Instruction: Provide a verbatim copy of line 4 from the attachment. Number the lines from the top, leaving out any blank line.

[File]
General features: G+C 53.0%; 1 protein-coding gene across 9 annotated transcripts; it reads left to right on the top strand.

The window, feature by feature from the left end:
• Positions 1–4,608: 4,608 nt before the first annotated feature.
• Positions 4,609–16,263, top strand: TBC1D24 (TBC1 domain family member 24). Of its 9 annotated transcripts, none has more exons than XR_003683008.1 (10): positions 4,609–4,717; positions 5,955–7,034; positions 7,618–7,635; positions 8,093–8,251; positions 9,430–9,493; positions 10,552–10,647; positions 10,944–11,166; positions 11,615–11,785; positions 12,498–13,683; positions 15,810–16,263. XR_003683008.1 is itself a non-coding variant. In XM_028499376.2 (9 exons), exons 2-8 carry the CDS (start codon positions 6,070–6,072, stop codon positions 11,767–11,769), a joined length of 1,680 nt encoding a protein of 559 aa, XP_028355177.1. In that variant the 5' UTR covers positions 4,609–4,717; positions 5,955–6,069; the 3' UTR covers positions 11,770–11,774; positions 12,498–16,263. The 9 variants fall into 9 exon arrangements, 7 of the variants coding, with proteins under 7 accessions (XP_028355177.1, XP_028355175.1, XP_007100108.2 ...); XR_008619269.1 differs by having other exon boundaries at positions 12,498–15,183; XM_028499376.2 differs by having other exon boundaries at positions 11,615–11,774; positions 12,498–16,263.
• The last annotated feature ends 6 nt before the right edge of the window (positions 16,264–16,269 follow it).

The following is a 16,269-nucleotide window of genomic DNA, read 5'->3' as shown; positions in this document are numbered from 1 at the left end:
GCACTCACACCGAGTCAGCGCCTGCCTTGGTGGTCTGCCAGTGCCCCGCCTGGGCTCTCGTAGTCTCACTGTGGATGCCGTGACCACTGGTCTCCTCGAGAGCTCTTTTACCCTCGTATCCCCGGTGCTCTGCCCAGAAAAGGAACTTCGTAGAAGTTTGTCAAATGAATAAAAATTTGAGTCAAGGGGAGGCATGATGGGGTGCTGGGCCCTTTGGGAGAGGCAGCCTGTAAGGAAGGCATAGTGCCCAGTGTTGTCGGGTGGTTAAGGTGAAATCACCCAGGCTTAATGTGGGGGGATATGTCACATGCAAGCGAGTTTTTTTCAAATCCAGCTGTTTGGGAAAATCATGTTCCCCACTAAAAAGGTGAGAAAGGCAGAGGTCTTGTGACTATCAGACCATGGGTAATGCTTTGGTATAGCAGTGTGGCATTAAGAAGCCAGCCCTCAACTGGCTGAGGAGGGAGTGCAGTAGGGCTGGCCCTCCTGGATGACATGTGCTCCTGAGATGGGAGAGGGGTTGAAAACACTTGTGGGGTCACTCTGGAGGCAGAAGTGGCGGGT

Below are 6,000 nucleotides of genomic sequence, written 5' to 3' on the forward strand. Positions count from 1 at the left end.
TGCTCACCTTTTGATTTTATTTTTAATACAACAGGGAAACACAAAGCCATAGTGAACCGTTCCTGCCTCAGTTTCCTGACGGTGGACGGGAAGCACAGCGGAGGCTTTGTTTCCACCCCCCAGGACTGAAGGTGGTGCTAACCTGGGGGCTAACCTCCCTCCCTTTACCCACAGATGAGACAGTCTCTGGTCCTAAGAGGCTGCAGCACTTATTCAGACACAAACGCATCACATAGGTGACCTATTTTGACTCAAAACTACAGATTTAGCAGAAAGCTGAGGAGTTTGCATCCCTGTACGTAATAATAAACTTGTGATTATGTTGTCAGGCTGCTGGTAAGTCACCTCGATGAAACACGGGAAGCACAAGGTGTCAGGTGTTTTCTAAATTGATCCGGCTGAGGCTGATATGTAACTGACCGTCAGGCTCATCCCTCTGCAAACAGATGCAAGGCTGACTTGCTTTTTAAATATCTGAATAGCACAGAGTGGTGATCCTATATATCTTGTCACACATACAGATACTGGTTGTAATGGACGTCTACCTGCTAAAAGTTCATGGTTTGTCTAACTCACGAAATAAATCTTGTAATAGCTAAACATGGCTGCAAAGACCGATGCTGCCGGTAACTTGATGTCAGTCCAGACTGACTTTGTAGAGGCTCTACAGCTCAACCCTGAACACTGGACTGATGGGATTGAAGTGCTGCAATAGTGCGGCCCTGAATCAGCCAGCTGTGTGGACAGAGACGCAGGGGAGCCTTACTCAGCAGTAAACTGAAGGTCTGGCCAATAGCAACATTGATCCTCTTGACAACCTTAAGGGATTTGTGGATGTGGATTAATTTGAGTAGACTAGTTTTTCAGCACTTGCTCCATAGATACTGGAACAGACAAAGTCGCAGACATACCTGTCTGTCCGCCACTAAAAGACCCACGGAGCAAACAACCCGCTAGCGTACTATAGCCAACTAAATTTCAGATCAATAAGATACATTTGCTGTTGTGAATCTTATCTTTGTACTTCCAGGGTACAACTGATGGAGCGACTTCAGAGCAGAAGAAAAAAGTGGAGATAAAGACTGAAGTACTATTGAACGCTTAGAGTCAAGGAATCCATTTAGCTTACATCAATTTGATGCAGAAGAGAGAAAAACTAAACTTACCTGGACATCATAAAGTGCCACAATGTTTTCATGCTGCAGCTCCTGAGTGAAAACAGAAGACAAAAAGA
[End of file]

• Positions 4,609–16,263, top strand: TBC1D24 (TBC1 domain family member 24). Of its 9 annotated transcripts, none has more exons than XR_003683008.1 (10): positions 4,609–4,717; positions 5,955–7,034; positions 7,618–7,635; positions 8,093–8,251; positions 9,430–9,493; positions 10,552–10,647; positions 10,944–11,166; positions 11,615–11,785; positions 12,498–13,683; positions 15,810–16,263. XR_003683008.1 is itself a non-coding variant. In XM_028499376.2 (9 exons), exons 2-8 carry the CDS (start codon positions 6,070–6,072, stop codon positions 11,767–11,769), a joined length of 1,680 nt encoding a protein of 559 aa, XP_028355177.1. In that variant the 5' UTR covers positions 4,609–4,717; positions 5,955–6,069; the 3' UTR covers positions 11,770–11,774; positions 12,498–16,263. The 9 variants fall into 9 exon arrangements, 7 of the variants coding, with proteins under 7 accessions (XP_028355177.1, XP_028355175.1, XP_007100108.2 ...); XR_008619269.1 differs by having other exon boundaries at positions 12,498–15,183; XM_028499376.2 differs by having other exon boundaries at positions 11,615–11,774; positions 12,498–16,263.